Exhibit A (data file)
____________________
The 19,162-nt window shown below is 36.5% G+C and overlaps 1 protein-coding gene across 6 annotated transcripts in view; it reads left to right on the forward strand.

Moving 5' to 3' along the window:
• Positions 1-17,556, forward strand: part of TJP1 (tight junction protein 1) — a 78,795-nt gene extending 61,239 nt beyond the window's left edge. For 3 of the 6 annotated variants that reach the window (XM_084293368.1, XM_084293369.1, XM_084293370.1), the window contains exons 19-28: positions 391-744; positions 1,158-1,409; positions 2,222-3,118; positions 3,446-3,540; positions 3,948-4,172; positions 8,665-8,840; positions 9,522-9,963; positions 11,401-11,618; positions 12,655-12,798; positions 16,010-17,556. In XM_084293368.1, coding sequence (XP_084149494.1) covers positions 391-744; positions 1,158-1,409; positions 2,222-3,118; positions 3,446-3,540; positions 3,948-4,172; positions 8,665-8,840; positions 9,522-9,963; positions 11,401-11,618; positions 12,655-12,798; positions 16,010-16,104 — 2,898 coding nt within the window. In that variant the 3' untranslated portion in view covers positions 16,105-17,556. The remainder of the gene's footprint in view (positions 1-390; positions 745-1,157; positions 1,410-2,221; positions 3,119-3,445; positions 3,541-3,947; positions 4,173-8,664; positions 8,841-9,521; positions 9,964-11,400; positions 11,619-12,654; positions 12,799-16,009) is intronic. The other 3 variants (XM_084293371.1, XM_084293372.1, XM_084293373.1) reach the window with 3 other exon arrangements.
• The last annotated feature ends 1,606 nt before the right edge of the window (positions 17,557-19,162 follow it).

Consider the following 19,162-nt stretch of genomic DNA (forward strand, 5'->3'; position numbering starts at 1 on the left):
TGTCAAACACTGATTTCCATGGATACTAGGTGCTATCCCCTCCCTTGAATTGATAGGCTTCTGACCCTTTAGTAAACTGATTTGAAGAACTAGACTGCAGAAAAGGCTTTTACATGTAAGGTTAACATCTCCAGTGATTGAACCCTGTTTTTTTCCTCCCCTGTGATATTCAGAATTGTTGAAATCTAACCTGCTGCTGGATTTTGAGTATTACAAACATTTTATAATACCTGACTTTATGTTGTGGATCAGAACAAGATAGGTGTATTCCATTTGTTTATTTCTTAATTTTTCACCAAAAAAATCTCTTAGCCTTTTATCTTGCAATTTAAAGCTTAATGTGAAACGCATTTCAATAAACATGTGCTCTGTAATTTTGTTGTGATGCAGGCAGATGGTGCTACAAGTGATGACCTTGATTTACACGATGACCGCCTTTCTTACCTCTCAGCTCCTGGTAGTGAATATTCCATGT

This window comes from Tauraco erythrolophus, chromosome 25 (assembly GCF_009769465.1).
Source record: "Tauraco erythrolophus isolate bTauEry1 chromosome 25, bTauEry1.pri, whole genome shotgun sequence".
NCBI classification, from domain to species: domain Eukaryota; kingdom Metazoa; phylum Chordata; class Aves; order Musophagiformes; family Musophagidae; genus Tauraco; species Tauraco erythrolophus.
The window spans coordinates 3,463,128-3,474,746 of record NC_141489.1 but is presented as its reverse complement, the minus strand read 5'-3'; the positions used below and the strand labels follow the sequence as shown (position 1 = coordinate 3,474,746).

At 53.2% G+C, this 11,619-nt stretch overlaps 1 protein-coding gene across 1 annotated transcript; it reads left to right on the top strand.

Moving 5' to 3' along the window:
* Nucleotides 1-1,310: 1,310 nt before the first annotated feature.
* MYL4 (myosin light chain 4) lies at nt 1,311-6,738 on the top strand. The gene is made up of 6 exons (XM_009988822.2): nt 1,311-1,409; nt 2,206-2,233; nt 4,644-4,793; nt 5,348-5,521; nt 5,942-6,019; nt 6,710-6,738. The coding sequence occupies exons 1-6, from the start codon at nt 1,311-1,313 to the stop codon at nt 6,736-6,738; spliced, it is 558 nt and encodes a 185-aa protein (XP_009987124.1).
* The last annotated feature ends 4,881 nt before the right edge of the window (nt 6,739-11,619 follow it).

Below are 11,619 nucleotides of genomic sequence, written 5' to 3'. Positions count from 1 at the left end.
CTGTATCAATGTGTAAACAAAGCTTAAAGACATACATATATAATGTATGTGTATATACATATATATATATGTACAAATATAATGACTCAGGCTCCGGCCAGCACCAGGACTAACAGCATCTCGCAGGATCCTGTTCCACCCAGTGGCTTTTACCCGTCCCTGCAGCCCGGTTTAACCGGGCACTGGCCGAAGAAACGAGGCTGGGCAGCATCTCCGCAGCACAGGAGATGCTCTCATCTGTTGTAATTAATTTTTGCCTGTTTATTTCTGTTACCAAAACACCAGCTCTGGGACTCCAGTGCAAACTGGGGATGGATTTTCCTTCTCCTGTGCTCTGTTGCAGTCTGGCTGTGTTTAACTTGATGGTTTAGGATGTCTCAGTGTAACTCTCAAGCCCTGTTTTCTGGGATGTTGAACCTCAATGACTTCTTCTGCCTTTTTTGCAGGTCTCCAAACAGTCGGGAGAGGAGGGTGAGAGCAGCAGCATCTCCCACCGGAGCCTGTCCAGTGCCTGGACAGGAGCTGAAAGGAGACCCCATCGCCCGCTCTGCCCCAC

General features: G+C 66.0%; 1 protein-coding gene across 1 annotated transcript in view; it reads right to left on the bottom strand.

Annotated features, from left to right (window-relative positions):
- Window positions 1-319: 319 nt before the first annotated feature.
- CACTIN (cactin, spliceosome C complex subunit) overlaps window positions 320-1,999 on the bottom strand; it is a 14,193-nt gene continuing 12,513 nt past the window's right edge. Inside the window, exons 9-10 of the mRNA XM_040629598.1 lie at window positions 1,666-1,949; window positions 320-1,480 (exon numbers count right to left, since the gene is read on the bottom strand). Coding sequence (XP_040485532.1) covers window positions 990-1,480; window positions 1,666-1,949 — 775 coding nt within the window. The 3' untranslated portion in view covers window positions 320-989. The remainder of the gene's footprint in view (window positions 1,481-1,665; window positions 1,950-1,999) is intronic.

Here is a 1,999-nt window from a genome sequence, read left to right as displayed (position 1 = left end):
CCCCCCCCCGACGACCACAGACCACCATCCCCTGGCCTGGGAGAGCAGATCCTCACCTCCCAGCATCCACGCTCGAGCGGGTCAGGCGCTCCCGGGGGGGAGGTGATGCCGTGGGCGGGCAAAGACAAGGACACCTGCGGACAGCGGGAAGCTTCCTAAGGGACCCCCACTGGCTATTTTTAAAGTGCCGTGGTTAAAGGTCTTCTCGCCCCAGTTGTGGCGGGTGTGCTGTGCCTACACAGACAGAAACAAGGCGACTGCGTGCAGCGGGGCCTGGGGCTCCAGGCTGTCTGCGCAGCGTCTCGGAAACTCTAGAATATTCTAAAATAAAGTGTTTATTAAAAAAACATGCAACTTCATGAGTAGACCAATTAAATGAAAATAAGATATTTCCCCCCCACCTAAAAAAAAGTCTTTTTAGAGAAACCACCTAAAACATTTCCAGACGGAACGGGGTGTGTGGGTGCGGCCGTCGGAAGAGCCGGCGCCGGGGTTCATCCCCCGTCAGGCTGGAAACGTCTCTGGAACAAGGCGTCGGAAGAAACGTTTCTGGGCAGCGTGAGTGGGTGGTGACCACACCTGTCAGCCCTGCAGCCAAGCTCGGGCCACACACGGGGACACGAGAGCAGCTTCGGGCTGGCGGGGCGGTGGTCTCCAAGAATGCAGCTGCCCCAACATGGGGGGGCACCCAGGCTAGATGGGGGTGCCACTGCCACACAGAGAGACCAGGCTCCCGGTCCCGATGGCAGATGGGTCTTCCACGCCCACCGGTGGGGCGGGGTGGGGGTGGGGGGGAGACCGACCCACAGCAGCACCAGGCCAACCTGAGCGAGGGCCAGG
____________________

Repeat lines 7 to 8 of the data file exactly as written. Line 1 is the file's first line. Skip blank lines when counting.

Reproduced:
This window comes from Tauraco erythrolophus, chromosome 25 (assembly GCF_009769465.1).
Source record: "Tauraco erythrolophus isolate bTauEry1 chromosome 25, bTauEry1.pri, whole genome shotgun sequence".